Published: 2014-02-10 10:50:00
Updated: 2014-02-10 10:53:51
Posted February 10, 2014
By Mike Moss
You've probably noticed how we've had to treat parts of the developing winter storm as a bit of a moving target, one that may produce varying amounts of precipitation at varying times over the next 2-3 days as multiple upper level disturbances and surface waves of low pressure affect the region. Right now, it appears the best chance of wintry weather on Tuesday, including accumulating snow, will be over roughly the southern third to half of our area.
On Wednesday, a deeper upper level trough to our west and what appears to be a stronger surface low should sweep deeper moisture into more of the area, for a better chance of substantial precipitation, but that process may also pull some warmer air into the eastern and central parts of our area, not as much at the surface as a few thousand feet up, and how extensive that air becomes will play a huge role in how the weather turns out in any given location.
One of the tools we use in making our forecasts is a program called BUFKIT, which allows us to take an hour-by-hour look at how temperature, moisture, winds and more are projected to evolve from the surface up through around 30,000 feet above the ground. I've included a couple of images here showing two different model results for the same time period, Wednesday afternoon at 4 PM.
The first is from a model called the Global Forecast System. What you see are a red line that shows the temperature at many altitudes, a green line showing the dew point, and a line in between showing the wet bulb temperature. There is also a white line that shows us what altitudes the air is rising or sinking and how fast, along with arrows/flags along the right side of the image that indicate wind speed and direction, which can vary greatly with height. Finally, notice the slanted blue dashed lines. These indicate temperature, with the one labeled "0" (in Celsius) at the bottom showing the freezing line.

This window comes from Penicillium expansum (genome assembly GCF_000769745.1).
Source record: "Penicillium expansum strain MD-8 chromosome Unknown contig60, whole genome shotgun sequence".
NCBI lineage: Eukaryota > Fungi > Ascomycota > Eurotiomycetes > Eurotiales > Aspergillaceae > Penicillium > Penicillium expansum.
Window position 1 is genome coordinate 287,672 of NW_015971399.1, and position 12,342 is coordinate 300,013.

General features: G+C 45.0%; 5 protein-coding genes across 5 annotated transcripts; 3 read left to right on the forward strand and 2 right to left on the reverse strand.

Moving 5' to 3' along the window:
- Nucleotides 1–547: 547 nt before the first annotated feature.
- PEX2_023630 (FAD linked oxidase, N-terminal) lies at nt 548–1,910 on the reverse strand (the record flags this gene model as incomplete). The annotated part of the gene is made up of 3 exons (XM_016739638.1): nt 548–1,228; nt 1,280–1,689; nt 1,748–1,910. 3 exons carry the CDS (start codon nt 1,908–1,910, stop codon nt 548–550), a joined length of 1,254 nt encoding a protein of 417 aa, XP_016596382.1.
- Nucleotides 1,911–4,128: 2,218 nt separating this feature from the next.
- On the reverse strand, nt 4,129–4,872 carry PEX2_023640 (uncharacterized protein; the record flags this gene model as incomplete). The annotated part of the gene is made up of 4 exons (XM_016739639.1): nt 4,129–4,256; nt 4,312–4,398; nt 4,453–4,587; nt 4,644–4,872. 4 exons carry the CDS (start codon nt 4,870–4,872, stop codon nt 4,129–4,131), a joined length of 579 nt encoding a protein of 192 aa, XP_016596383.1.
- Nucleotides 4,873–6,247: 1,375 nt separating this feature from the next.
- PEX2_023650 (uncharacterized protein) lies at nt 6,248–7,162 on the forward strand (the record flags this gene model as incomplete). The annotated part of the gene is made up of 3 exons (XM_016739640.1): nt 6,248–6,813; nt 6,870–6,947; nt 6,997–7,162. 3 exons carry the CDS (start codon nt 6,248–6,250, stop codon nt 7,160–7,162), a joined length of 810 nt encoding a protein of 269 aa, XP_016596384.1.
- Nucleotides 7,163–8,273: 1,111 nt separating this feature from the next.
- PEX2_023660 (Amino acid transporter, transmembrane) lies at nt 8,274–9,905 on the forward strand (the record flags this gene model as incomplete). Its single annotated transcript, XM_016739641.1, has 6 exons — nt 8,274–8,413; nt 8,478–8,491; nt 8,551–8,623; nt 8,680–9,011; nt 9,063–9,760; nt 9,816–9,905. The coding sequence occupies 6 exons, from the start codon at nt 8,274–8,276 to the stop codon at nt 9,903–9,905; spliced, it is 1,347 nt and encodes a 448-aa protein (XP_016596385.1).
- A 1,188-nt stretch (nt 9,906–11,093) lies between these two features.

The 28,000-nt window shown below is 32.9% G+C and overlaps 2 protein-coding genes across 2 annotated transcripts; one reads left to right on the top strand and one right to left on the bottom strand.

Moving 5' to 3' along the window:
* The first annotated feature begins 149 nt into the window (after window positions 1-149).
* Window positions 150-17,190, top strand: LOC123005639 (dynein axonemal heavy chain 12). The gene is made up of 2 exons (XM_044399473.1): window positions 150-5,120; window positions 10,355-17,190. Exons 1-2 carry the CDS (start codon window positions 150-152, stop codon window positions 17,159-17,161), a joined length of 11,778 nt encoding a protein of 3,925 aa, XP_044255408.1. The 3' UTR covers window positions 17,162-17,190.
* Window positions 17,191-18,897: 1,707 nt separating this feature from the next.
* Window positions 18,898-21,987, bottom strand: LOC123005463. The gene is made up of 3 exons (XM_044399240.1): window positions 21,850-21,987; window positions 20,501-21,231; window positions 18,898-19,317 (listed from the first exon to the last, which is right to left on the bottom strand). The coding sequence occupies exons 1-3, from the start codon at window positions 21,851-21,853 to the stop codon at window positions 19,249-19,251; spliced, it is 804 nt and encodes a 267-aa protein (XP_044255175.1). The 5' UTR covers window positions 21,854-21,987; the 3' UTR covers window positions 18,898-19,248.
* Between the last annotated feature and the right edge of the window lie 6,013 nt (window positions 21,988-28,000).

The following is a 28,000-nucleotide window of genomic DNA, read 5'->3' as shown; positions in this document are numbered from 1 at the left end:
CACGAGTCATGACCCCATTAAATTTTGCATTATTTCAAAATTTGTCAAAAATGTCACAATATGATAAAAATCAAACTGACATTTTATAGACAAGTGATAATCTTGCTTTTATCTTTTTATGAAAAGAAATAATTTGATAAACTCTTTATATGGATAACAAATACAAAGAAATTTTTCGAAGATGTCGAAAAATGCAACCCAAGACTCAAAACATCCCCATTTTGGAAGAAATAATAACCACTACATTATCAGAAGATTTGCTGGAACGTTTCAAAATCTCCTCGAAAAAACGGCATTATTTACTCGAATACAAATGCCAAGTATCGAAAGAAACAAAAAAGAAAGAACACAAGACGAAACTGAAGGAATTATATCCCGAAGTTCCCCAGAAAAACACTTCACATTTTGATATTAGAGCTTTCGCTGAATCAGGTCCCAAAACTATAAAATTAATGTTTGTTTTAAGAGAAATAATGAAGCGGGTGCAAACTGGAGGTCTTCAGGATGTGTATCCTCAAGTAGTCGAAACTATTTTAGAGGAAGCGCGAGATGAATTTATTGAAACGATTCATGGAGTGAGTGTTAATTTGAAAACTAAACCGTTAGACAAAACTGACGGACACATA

On the GFS model, the actual temperature is below freezing all the way through the atmosphere. When this is the case, snow is the most likely precipitation type, and this model indicates a good chance of that starting later Wed morning and continuing at least into the evening.
However, as a comparison, the second image here is from a model called the North American Mesoscale, or NAM. At the same time of day, notice the substantially warmer bulge of air in the region of strong winds blowing at least partially from the east. The horizontal dashed line marked "5" indicates 5000 feet off the ground, and the above freezing layer here extends from about 2,000 to 6,000 feet up. If this is how the atmosphere looks at that time, then snow aloft will melt in that layer and likely reach the ground as a liquid that then freezes as a glaze, or possibly refreeze just in time to reach the ground as ice pellets (sleet).
So far, a few other models support each of these outcomes depending on how strong low pressure is and how far it tracks east or west relative to our location, with small differences in track making a big difference in precipitation type. For now, we have to be ready to deal with either on Wednesday, and we'll be watching to see if one or the other comes to dominate in forecast projections over the next 36 hours.